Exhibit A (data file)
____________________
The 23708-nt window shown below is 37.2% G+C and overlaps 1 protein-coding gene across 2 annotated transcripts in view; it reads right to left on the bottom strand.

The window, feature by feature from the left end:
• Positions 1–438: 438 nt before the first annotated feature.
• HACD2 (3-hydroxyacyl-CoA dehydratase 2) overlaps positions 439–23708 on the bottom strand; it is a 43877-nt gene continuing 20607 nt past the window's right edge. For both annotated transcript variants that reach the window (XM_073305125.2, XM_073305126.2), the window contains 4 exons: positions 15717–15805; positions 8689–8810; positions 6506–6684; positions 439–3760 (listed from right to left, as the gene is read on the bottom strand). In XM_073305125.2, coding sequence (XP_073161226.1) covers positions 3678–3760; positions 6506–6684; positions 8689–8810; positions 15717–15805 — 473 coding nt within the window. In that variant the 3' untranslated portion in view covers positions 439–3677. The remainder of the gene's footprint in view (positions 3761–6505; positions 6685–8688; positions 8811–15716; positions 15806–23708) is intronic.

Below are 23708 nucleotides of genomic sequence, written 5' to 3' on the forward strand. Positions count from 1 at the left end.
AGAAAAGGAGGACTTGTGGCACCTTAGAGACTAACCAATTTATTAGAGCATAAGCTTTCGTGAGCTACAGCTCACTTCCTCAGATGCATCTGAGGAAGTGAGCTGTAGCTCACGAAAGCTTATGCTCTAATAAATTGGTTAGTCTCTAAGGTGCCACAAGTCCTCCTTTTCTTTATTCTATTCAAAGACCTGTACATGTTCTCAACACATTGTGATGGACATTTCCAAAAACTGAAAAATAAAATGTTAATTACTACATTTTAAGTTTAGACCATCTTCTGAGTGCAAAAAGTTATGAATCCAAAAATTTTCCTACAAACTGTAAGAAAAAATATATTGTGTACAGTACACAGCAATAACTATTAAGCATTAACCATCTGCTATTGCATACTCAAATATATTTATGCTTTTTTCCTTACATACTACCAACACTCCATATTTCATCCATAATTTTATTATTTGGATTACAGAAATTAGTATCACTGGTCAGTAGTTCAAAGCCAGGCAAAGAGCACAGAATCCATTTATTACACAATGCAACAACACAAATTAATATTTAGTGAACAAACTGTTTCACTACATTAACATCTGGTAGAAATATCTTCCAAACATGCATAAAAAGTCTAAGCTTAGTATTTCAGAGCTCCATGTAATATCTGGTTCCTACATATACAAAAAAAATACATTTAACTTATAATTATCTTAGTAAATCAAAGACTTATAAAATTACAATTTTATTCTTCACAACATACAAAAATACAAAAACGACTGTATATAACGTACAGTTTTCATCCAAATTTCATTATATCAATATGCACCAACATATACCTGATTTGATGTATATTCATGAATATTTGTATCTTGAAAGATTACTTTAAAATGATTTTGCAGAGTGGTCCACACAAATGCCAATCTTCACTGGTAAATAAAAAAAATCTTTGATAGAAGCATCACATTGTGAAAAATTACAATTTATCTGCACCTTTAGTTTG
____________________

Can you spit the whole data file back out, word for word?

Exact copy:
The 23708-nt window shown below is 37.2% G+C and overlaps 1 protein-coding gene across 2 annotated transcripts in view; it reads right to left on the bottom strand.

The window, feature by feature from the left end:
• Positions 1–438: 438 nt before the first annotated feature.
• HACD2 (3-hydroxyacyl-CoA dehydratase 2) overlaps positions 439–23708 on the bottom strand; it is a 43877-nt gene continuing 20607 nt past the window's right edge. For both annotated transcript variants that reach the window (XM_073305125.2, XM_073305126.2), the window contains 4 exons: positions 15717–15805; positions 8689–8810; positions 6506–6684; positions 439–3760 (listed from right to left, as the gene is read on the bottom strand). In XM_073305125.2, coding sequence (XP_073161226.1) covers positions 3678–3760; positions 6506–6684; positions 8689–8810; positions 15717–15805 — 473 coding nt within the window. In that variant the 3' untranslated portion in view covers positions 439–3677. The remainder of the gene's footprint in view (positions 3761–6505; positions 6685–8688; positions 8811–15716; positions 15806–23708) is intronic.

Below are 23708 nucleotides of genomic sequence, written 5' to 3' on the forward strand. Positions count from 1 at the left end.
AGAAAAGGAGGACTTGTGGCACCTTAGAGACTAACCAATTTATTAGAGCATAAGCTTTCGTGAGCTACAGCTCACTTCCTCAGATGCATCTGAGGAAGTGAGCTGTAGCTCACGAAAGCTTATGCTCTAATAAATTGGTTAGTCTCTAAGGTGCCACAAGTCCTCCTTTTCTTTATTCTATTCAAAGACCTGTACATGTTCTCAACACATTGTGATGGACATTTCCAAAAACTGAAAAATAAAATGTTAATTACTACATTTTAAGTTTAGACCATCTTCTGAGTGCAAAAAGTTATGAATCCAAAAATTTTCCTACAAACTGTAAGAAAAAATATATTGTGTACAGTACACAGCAATAACTATTAAGCATTAACCATCTGCTATTGCATACTCAAATATATTTATGCTTTTTTCCTTACATACTACCAACACTCCATATTTCATCCATAATTTTATTATTTGGATTACAGAAATTAGTATCACTGGTCAGTAGTTCAAAGCCAGGCAAAGAGCACAGAATCCATTTATTACACAATGCAACAACACAAATTAATATTTAGTGAACAAACTGTTTCACTACATTAACATCTGGTAGAAATATCTTCCAAACATGCATAAAAAGTCTAAGCTTAGTATTTCAGAGCTCCATGTAATATCTGGTTCCTACATATACAAAAAAAATACATTTAACTTATAATTATCTTAGTAAATCAAAGACTTATAAAATTACAATTTTATTCTTCACAACATACAAAAATACAAAAACGACTGTATATAACGTACAGTTTTCATCCAAATTTCATTATATCAATATGCACCAACATATACCTGATTTGATGTATATTCATGAATATTTGTATCTTGAAAGATTACTTTAAAATGATTTTGCAGAGTGGTCCACACAAATGCCAATCTTCACTGGTAAATAAAAAAAATCTTTGATAGAAGCATCACATTGTGAAAAATTACAATTTATCTGCACCTTTAGTTTG